S3:Ep17 – Trigger Point Injections for Migraine


Voice-over: Welcome to Spotlight on Migraine, hosted by the Association of Migraine Disorders. Join us for fresh perspectives by medical experts and advocates as we explore the spectrum of migraine and dig deeper into this complex disease.

This episode is brought to you in part by our generous sponsors Amgen and Novartis.

Molly O’Brien: Hi there and welcome to Spotlight on Migraine. I’m your host Molly O’Brien. Today, we’re going to tackle the subject of trigger point injections and how you can use them for migraine. So to help us discuss this topic, I’d like to introduce our guest. She’s a board-certified neurologist and director of the Westport Headache Institute, Dr. Deena Kuruvilla. Thanks so much for joining us.

Dr. Deena Kuruvilla: Thank you for having me, Molly.

Molly: We’re super excited to have you, and I’m really interested in this topic. I’d also like to mention that Dr. Kuruvilla is an AMD executive board member, which we’re happy to have you on board in that way as well. 

So let’s start off with the super basics. Before we get into trigger point injections, can you tell us a little bit about what trigger points are and where they are on our body?

Dr. Kuruvilla: Absolutely. So trigger points are areas of muscle that can feel like a taut band. Trigger points can exist basically wherever muscles exist, but the most common locations for trigger points in headache disorders are in the trapezius muscle. So the trapezius muscle is a huge muscle within the upper back that connects to the neck. That is the most common location for trigger point injections and one of the most commonly affected areas for headache disorders.

Other trigger point hotspots, I could say, are the neck muscle, the cervical paraspinal muscles; the neck muscles right in the front, the sternocleidomastoid muscles on both sides; the muscles within the temple, the temporalis muscle. These are the most common locations that we find these taut bands.

And the thought is that these taut bands form because there may be too much acetylcholine, one of the main chemicals within the body, within the muscle. Too much acetylcholine within the muscle can cause this sustained muscle contraction that can lead to loss of blood flow to that particular area of the muscle. It can lead to severe pain within that area of the muscle, which is what we see in our practice, is really severe pain in a specific area of muscle, a taut kind of band when you feel that area. That’s a trigger point.

Molly: OK, good to know. And I bet people at home are going, “Oh, yeah, I’ve got that right here. I know I [inaudible], here or right here.”

Dr. Kuruvilla: They’re very common.

Molly: I’m sure a lot of people can relate. So, again, we’re going to keep it super basic to start off with. What are trigger point injections?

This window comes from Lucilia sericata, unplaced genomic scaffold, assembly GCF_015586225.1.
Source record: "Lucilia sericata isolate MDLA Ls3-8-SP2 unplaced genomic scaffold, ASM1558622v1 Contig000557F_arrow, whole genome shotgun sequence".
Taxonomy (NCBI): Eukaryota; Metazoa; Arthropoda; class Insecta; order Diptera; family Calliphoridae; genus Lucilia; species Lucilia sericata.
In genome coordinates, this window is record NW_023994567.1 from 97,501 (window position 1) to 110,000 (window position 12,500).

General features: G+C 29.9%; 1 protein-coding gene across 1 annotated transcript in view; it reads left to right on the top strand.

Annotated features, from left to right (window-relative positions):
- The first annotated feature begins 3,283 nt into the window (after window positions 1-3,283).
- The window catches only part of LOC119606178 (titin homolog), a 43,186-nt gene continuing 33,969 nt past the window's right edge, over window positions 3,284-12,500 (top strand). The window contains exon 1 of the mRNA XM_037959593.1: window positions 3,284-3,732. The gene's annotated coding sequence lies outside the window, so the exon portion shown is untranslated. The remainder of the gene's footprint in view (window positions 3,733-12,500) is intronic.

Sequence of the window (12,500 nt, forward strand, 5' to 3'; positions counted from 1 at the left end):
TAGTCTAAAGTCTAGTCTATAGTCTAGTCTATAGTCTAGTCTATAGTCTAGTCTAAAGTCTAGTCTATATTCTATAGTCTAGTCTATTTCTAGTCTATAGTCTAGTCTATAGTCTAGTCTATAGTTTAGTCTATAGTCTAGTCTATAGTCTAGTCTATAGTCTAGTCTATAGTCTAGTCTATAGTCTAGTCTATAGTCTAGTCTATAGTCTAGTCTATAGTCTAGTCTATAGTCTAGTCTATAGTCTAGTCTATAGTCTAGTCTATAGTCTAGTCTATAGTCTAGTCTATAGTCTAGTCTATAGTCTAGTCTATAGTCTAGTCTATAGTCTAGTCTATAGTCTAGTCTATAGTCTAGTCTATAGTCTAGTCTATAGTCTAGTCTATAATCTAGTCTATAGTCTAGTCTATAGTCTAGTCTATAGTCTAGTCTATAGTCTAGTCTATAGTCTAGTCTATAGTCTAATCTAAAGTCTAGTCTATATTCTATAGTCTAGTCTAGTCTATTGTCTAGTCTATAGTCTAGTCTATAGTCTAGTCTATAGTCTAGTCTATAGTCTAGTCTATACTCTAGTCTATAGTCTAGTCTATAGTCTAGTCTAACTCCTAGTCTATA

Dr. Kuruvilla: Yeah. So, basically, it’s taking a really tiny needle and taking anesthetic medication, bupivacaine or lidocaine, and injecting it directly into that part of the muscle, that knot, if that’s a better term to describe it. The knot is that taut band.

Molly: OK, and I think a lot of people at home can relate to, “Oh, I’ve got a knot right here or in my back or my shoulder.” You explained a little bit about the medication used and how it happens. Can you walk us through a trigger point injection session or the actual therapy, what people can expect, what the establishment will do? Can people walk out 5 minutes later, 10 minutes later? How does it work?

Dr. Kuruvilla: The most important part of the whole procedure is finding those areas, finding those trigger points. And so your doctor or your provider doing a physical exam is probably the most important part.

So, once a physical exam is done within the different muscles of the head and neck and the provider has found the hotspot, basically, what I do is I pinch the area to stabilize that area of muscle, to stabilize that trigger point, so it doesn’t move while I’m injecting it. I try to elicit a twitch. Sometimes we can see some twitching of the muscle in a trigger point. And then I am directly injecting that trigger point and injecting the medication, that anesthetic medication, bupivacaine or lidocaine.

I sometimes do repeated injections within the same trigger point to break up that taut band, to break up that knot, and people see results immediately. The anesthetic medication works immediately. You go to the dentist’s office and get an anesthetic medication in your tooth, like novocaine, and it works right away — same thing. You’re going feel this right away, and you should feel that numbness for a couple of hours after you have the injection.

No one usually stays in the office to be observed or has any limitations after the procedure. After the procedure is done, if you’re feeling okay, you’re basically ready to go back to your regular life and regular activities.

Molly: Sounds amazing. Sign me up for a lot.


Molly: They sound very relieving, and the fact that you can find some relief immediately is incredible.

Dr. Kuruvilla: Absolutely.

Molly: So, Dr. Kuruvilla, can you tell us a little bit about how getting a trigger point injection can help in relation to migraine?

Dr. Kuruvilla: So it’s really interesting. Trigger point injections have been done across the spectrum in headache disorders, but with migraine specifically, what I found is — and research has shown — the vast majority of people have neck pain and they have upper back and shoulder pain. And we know that migraine is an inflammatory disease. We know that there’s CGRP, neurokinin, substance P being released in migraine, and the same is true for trigger points.

So research has shown that active trigger points have high levels of those same inflammatory factors, like CGRP, substance P, neurokinins. And so by treating those trigger points, we may be disrupting that process. We may be disrupting inflammation and disrupting that pain process by kind of blocking that inflammation.

Molly: It’s so cool to learn about this, and I hope people at home are learning a lot too. What do we know about the safety and efficacy about getting trigger point injections and also the actual medication injected?